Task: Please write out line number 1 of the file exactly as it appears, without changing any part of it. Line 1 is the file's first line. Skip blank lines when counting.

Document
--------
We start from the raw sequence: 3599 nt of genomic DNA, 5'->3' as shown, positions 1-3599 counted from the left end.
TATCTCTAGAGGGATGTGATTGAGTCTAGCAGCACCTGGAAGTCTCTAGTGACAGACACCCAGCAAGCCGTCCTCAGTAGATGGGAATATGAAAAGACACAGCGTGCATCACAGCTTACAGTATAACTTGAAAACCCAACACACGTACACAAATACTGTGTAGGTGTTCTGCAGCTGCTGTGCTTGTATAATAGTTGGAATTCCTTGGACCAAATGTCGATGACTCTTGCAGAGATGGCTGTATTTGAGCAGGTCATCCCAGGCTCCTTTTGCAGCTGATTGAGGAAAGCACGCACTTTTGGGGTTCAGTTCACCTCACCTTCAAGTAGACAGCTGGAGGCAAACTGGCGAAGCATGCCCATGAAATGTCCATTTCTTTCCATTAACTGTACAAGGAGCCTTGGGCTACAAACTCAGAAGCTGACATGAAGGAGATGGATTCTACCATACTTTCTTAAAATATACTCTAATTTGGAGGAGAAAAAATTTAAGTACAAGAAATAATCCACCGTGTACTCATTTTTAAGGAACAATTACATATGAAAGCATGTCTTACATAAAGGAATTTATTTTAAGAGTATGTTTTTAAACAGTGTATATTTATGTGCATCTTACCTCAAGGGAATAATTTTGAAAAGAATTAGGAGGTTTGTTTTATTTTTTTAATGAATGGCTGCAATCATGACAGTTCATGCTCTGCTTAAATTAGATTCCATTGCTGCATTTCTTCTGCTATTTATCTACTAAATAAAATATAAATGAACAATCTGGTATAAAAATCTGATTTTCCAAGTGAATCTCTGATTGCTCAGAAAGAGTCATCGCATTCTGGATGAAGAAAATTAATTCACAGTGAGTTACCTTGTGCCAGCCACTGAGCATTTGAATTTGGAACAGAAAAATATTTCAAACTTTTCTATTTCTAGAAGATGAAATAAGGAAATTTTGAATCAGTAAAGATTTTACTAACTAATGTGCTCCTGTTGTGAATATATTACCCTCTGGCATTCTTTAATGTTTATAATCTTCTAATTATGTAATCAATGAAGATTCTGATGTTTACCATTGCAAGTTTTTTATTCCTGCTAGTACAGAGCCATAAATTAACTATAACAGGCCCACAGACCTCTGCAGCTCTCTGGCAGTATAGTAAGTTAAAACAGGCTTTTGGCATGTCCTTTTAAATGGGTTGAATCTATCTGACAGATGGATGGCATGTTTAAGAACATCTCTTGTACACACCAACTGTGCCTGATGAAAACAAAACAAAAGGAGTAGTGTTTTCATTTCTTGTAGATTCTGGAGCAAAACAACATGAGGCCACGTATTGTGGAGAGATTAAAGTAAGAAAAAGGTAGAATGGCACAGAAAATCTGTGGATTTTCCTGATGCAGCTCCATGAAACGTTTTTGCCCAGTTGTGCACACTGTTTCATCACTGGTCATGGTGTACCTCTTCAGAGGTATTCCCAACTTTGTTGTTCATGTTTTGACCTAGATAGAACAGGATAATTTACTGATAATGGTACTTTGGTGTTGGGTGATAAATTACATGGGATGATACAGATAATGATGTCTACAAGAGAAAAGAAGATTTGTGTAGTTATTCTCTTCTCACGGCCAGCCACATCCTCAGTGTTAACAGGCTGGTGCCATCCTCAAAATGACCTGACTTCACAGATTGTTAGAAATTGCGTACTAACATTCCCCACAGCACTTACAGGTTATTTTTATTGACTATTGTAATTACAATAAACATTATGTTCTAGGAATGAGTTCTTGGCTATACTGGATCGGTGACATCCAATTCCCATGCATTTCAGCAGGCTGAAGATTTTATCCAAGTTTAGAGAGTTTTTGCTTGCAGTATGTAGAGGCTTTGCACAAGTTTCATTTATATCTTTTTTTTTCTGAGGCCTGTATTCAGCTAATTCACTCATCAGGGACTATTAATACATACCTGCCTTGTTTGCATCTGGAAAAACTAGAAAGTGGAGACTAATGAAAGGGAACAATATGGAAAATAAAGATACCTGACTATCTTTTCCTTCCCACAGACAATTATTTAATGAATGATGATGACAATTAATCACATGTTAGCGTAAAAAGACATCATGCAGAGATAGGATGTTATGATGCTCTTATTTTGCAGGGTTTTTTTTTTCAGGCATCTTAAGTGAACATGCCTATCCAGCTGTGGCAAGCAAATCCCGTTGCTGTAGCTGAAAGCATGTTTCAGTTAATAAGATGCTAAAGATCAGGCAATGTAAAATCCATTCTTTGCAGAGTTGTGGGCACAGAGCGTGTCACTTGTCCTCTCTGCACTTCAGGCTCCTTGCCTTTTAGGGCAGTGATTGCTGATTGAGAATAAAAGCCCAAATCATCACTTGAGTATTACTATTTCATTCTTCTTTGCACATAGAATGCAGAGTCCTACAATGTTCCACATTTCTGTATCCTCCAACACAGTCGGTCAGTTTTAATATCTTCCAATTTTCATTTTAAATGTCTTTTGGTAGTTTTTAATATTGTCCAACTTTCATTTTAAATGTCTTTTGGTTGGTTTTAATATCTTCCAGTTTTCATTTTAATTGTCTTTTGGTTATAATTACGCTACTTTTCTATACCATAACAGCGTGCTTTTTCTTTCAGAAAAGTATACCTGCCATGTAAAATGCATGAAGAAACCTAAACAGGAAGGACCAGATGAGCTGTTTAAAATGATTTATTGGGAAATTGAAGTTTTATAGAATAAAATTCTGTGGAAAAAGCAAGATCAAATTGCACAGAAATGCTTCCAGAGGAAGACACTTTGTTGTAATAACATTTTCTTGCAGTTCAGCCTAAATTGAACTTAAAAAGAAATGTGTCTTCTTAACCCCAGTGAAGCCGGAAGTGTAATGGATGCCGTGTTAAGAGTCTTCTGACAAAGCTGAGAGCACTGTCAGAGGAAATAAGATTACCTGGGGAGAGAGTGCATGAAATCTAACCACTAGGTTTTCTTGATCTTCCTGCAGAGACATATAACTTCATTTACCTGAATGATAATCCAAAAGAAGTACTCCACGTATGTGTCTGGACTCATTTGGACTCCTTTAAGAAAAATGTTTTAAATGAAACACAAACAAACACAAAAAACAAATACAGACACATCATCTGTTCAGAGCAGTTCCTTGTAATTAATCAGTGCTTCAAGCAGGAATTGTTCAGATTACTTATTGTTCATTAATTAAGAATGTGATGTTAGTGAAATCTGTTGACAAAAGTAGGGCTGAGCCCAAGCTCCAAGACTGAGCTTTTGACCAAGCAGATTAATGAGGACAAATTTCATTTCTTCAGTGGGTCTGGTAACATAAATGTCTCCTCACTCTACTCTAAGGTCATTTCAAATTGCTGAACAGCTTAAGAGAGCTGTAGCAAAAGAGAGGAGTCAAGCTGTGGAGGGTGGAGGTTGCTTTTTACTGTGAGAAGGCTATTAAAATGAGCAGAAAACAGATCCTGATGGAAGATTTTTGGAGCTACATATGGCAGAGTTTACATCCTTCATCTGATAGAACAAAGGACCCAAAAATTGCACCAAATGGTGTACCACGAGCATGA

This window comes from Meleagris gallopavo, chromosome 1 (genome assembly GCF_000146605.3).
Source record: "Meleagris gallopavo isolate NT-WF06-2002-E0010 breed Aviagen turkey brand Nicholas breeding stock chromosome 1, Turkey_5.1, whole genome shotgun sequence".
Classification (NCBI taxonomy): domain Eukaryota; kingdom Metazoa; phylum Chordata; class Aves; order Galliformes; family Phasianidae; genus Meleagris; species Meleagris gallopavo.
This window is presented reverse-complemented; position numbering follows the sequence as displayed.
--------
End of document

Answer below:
We start from the raw sequence: 3599 nt of genomic DNA, 5'->3' as shown, positions 1-3599 counted from the left end.